How many cans are there in 11,000 pounds of aluminum? This is how much Tayler has collected. He rises well before dawn on many days to search the roadsides and golf courses for the cans he picks up. He has walked over 100 miles on local highways. With his dad, he has also taken apart aluminum swimming pools, decks, garage doors and streetlights and removed recyclable material from a condemned mobile home. With the sale of this aluminum, he has donated more than $7,000 to Habitat for Humanity to build a home for a low-income community member. He visited the lucky person who now lives in that home and learned that his contribution paid for the door and window frames.
Tayler has placed recycling bins in five different communities, given numerous speeches, distributed flyers listing drop-off sites and been interviewed by newspapers, TV and radio reporters. He is currently talking with authorities about setting up a local drop-off center, and trying to get it funded by local industry, so that he and his parents do not have to drive long distances to deliver the recycling he has gathered.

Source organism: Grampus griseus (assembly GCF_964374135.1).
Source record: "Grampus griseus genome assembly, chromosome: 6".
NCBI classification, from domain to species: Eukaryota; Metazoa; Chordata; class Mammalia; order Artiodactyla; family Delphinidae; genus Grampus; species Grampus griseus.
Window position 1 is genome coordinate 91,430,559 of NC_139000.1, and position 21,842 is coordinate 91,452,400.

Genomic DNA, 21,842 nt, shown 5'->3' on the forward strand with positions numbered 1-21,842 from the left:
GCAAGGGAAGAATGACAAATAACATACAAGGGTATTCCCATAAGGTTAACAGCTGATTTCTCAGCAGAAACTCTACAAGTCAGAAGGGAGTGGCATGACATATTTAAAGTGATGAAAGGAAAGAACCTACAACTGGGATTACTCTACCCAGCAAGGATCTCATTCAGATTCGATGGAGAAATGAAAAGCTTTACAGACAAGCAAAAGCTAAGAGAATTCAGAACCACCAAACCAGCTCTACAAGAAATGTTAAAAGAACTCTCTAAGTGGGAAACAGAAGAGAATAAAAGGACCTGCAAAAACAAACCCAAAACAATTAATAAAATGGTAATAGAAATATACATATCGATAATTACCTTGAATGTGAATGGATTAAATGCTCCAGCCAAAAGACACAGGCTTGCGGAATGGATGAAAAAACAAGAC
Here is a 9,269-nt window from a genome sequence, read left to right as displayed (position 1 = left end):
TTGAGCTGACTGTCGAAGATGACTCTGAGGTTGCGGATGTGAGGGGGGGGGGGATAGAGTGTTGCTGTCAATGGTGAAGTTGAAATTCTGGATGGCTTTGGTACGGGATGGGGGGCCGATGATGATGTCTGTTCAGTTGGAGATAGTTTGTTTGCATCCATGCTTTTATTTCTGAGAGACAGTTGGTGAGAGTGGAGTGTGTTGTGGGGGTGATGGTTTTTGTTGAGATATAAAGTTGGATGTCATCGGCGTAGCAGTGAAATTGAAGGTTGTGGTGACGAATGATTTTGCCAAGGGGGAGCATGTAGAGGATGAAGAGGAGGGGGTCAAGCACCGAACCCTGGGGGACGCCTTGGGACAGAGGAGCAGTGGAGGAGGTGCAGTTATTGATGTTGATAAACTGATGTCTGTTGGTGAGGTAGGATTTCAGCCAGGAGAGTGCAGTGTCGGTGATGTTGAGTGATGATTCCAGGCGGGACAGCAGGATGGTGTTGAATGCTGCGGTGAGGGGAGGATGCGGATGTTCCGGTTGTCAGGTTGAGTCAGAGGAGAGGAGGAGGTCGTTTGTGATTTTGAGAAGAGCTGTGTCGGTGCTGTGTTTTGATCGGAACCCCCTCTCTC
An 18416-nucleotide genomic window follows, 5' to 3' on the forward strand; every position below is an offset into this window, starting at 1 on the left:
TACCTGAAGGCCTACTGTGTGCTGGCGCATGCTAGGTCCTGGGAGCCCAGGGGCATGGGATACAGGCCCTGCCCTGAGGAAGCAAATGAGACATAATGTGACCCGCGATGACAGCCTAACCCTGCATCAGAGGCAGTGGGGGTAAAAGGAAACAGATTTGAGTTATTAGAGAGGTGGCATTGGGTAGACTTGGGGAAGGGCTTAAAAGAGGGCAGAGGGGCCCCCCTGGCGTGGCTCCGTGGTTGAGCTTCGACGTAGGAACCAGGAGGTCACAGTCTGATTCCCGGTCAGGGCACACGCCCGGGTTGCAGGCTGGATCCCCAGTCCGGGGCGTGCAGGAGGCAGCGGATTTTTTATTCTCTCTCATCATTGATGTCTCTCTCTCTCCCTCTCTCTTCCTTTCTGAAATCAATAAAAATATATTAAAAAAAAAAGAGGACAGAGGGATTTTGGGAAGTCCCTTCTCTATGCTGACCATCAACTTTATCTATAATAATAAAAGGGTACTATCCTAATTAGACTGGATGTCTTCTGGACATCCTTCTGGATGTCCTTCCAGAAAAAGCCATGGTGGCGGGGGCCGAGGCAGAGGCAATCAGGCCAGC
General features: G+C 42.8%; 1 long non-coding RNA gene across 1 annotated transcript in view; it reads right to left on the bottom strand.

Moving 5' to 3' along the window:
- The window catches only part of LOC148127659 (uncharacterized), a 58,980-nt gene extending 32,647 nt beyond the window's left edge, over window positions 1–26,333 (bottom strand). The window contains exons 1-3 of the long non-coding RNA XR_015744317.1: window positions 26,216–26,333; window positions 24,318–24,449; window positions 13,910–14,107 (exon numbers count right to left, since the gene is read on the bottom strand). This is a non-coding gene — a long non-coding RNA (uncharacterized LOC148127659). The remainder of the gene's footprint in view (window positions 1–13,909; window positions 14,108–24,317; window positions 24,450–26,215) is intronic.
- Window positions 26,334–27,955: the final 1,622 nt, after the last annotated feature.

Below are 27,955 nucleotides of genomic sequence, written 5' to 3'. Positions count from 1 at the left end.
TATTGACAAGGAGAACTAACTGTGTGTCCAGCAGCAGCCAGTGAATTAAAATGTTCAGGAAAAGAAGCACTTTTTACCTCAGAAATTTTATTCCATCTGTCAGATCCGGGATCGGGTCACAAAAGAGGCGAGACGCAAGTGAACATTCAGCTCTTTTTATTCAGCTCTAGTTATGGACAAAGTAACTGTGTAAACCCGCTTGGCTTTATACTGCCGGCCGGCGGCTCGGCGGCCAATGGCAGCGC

Already active in aquatic concerns and a co-founder and active leader of an environmental club, Angela learned that the water entering Lake Erie, near her home, is polluted. It is contaminated by human urban activity, and contains pesticides, garden and household chemicals, pet waste, oil, and environmental toxins. This is the number one pollution problem in Lake Erie. Additionally, the ecosystem in Lake Erie is being changed by the increasing number of invasive species introduced into it. What was once a beautiful Great Lake is now being threatened by factors that humans can control. So Angela got a group of kids together, including her brother, and founded a club to help Lake Erie called Lake Kleenerz.